WHEN it comes to putting things off, we as a nation have it down to a fine art.
According to a new survey, two-thirds of us are living with an unfinished home improvement project – with almost one-fifth enduring it for three years or more.
It's hardly surprising. Most of us are guilty of occasionally omitting to finish some task, perhaps employing delaying tactics or facing missed deadlines. I have a friend who is infamous for coming up with innovative ways to postpone getting started on an unpalatable task.
On one occasion she convinced herself that she could only start a job application once she had counted every single grain of rice in a jar on the nearby kitchen shelf. On another, when faced with the prospect of decorating, she bought herself an easel and canvas then set about doing a portrait of the neighbour's dog.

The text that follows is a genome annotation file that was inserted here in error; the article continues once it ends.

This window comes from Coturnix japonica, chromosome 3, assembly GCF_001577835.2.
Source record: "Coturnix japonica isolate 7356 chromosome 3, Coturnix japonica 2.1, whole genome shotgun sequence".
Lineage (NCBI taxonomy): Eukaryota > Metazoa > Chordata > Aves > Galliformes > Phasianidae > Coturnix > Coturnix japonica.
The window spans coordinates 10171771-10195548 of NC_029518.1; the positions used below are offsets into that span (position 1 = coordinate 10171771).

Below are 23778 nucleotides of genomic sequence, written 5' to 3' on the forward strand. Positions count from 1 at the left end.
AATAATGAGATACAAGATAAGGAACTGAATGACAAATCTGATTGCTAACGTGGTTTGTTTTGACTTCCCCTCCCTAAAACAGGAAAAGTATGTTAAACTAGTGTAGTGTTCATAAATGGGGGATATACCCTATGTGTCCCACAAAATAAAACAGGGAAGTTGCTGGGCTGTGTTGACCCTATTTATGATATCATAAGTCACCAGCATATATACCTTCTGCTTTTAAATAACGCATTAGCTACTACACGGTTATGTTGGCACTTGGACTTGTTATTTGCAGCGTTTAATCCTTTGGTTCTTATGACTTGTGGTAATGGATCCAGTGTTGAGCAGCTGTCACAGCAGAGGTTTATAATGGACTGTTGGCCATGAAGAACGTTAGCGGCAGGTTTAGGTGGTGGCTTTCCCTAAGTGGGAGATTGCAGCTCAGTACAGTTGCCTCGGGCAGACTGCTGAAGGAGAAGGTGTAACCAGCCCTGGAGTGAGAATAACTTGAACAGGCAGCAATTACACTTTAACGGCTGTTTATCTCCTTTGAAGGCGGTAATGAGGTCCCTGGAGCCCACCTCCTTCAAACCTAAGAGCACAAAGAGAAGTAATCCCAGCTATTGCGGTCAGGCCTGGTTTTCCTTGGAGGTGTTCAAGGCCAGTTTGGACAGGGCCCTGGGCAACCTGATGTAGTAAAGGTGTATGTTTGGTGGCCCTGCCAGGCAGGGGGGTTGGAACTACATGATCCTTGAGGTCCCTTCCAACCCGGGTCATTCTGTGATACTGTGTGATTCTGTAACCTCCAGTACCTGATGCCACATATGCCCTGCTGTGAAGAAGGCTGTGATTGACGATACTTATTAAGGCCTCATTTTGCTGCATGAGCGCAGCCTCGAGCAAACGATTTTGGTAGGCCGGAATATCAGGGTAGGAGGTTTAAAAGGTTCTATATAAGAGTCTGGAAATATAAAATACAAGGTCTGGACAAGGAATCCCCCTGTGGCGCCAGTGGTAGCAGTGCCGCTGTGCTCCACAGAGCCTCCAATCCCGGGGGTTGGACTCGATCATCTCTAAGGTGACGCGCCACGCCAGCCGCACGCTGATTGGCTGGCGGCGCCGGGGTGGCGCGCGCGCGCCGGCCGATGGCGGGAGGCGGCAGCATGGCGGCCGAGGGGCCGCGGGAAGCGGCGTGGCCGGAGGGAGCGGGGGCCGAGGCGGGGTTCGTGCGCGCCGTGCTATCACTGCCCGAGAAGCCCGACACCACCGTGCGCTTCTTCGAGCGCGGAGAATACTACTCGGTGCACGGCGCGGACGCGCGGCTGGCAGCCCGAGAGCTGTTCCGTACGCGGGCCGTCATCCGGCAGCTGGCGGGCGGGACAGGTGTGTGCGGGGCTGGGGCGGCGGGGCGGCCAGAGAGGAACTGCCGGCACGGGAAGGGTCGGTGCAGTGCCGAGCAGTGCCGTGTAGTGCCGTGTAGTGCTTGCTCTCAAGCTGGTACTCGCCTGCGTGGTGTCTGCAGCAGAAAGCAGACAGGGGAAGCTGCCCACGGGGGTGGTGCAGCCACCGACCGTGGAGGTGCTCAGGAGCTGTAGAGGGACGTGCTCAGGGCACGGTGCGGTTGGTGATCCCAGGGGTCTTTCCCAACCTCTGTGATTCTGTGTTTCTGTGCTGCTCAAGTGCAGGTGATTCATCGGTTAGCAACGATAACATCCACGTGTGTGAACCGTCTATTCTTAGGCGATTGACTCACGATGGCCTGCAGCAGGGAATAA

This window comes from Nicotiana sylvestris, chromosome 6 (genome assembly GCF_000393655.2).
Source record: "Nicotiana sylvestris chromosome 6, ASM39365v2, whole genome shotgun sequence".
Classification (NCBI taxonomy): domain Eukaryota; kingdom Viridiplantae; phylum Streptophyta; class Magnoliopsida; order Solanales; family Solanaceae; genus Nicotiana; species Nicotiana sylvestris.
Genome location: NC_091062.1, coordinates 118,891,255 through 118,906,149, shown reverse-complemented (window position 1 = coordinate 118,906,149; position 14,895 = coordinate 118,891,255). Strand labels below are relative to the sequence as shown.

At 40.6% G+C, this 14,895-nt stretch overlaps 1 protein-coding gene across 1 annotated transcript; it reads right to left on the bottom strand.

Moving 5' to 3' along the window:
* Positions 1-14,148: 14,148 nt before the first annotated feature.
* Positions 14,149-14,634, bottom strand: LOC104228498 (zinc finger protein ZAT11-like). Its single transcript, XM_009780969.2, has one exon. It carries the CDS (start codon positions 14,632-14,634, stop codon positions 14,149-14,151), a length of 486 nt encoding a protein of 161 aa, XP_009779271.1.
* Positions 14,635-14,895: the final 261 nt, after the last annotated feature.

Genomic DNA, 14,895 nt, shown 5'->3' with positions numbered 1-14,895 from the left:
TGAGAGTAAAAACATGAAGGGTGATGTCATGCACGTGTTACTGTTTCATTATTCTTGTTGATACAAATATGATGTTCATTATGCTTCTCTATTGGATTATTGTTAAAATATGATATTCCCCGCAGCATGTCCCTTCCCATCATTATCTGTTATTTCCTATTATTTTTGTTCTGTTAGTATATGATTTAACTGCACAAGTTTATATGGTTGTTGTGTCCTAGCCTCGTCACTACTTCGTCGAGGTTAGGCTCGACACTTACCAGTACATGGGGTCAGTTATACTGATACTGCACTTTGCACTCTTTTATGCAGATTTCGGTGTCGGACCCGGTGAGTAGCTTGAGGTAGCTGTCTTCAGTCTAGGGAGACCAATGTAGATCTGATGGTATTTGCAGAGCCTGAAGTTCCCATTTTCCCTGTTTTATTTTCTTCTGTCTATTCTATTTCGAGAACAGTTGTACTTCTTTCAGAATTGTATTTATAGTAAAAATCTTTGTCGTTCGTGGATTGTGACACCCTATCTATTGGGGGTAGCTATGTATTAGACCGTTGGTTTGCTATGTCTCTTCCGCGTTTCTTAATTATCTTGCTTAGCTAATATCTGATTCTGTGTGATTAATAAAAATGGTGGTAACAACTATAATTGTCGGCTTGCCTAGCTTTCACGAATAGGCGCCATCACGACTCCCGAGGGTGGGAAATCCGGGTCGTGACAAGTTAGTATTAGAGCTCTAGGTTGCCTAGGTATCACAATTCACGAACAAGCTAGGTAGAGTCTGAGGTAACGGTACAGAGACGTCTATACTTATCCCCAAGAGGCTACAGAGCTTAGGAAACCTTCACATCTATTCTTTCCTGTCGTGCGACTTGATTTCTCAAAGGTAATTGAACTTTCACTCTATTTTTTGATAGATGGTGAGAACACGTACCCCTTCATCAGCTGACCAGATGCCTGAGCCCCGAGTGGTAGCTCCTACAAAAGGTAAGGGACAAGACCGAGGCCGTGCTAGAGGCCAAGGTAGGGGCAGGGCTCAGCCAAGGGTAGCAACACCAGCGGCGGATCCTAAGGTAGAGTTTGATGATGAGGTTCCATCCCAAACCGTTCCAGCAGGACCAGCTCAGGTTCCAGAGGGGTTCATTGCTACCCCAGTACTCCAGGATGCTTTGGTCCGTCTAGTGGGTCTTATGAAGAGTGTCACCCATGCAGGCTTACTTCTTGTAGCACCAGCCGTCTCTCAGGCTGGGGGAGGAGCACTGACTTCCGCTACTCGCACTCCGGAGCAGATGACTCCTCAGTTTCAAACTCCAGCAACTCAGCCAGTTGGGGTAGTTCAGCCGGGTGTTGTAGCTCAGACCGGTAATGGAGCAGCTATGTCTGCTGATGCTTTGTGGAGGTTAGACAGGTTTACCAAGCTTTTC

Which raises the question: procrastination – curse or proactive lifestyle choice? Frankly, I've always thought it has got an unfairly bad press. While colleagues often describe me as being super-organised and efficient, believe me, I can procrastinate with the best of them.
Take this column. I could probably have written it on Tuesday. Yet here I am many days later, ignoring the anxious glances of my editor as she attempts to gauge how far along I am.
Sometimes you simply need the impetus of a deadline looming large to get cracking on something. Or as my friend likes to call it, "thinking time".
According to Professor Joe Ferrari, author of Still Procrastinating?: The No Regrets Guide to Getting It Done, procrastinators often struggle to see the wood for the trees. He recommends cutting down one tree and if that's too much, aim for a lone branch or even some leaves.
Trees. Branch. Leaves. Cut. Got it. Just let me do this one thing first ...
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